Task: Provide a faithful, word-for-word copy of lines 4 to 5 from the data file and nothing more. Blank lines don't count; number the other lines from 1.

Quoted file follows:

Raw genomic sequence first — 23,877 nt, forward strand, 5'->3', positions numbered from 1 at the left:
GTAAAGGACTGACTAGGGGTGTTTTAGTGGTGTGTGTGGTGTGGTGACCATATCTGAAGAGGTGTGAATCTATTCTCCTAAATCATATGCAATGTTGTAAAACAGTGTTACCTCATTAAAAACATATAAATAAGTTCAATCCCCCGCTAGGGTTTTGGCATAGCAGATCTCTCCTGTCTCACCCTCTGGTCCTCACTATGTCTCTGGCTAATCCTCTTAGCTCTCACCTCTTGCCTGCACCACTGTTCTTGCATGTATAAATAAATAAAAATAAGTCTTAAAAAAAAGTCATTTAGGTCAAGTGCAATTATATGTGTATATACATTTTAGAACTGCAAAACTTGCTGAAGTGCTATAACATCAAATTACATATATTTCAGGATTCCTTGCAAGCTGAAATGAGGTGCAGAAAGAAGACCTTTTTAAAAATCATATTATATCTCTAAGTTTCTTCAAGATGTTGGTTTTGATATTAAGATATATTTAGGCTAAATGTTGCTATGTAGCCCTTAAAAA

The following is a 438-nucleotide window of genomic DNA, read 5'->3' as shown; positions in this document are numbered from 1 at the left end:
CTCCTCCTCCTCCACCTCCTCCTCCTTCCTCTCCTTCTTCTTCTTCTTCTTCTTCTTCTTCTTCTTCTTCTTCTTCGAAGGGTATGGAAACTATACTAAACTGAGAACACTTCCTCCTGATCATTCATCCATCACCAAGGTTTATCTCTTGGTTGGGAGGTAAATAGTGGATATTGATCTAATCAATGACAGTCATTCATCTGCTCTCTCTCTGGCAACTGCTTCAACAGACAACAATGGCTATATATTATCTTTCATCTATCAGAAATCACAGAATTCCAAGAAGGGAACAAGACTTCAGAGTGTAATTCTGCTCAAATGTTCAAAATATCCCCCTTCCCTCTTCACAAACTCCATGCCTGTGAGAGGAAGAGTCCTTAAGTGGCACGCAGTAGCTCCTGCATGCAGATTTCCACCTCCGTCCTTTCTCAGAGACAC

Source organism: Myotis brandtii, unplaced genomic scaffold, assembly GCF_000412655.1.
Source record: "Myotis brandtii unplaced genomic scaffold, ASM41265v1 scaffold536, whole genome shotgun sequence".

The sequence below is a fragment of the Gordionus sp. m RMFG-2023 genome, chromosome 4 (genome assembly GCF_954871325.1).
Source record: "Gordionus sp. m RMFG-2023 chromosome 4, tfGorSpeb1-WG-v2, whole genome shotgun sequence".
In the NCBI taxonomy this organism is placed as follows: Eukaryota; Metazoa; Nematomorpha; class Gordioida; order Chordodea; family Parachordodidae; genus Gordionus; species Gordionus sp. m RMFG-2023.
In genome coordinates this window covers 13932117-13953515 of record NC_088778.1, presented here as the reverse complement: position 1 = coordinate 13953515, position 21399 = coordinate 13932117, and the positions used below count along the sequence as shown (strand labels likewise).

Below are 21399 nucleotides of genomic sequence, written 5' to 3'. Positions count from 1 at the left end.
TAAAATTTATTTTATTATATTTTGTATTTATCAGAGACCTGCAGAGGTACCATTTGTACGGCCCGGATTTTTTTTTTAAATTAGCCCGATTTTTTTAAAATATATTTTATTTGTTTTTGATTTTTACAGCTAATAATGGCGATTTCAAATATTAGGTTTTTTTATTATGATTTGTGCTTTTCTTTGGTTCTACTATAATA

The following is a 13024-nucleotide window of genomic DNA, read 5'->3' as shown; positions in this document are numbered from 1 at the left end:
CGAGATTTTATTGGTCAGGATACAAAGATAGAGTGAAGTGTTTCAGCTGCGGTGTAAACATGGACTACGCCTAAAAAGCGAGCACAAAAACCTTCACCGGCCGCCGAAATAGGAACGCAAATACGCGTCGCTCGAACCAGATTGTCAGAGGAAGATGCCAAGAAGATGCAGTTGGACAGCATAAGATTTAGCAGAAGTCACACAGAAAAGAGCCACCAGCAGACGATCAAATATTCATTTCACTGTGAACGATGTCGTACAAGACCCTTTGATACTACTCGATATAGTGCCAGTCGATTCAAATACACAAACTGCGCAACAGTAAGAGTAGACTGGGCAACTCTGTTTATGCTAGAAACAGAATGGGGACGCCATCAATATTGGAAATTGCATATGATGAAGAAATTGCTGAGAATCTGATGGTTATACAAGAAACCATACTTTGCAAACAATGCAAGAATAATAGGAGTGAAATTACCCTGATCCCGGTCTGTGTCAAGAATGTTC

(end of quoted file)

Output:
CTCCTCCTCCTCCACCTCCTCCTCCTTCCTCTCCTTCTTCTTCTTCTTCTTCTTCTTCTTCTTCTTCTTCTTCTTCGAAGGGTATGGAAACTATACTAAACTGAGAACACTTCCTCCTGATCATTCATCCATCACCAAGGTTTATCTCTTGGTTGGGAGGTAAATAGTGGATATTGATCTAATCAATGACAGTCATTCATCTGCTCTCTCTCTGGCAACTGCTTCAACAGACAACAATGGCTATATATTATCTTTCATCTATCAGAAATCACAGAATTCCAAGAAGGGAACAAGACTTCAGAGTGTAATTCTGCTCAAATGTTCAAAATATCCCCCTTCCCTCTTCACAAACTCCATGCCTGTGAGAGGAAGAGTCCTTAAGTGGCACGCAGTAGCTCCTGCATGCAGATTTCCACCTCCGTCCTTTCTCAGAGACAC

Source organism: Myotis brandtii, unplaced genomic scaffold, assembly GCF_000412655.1.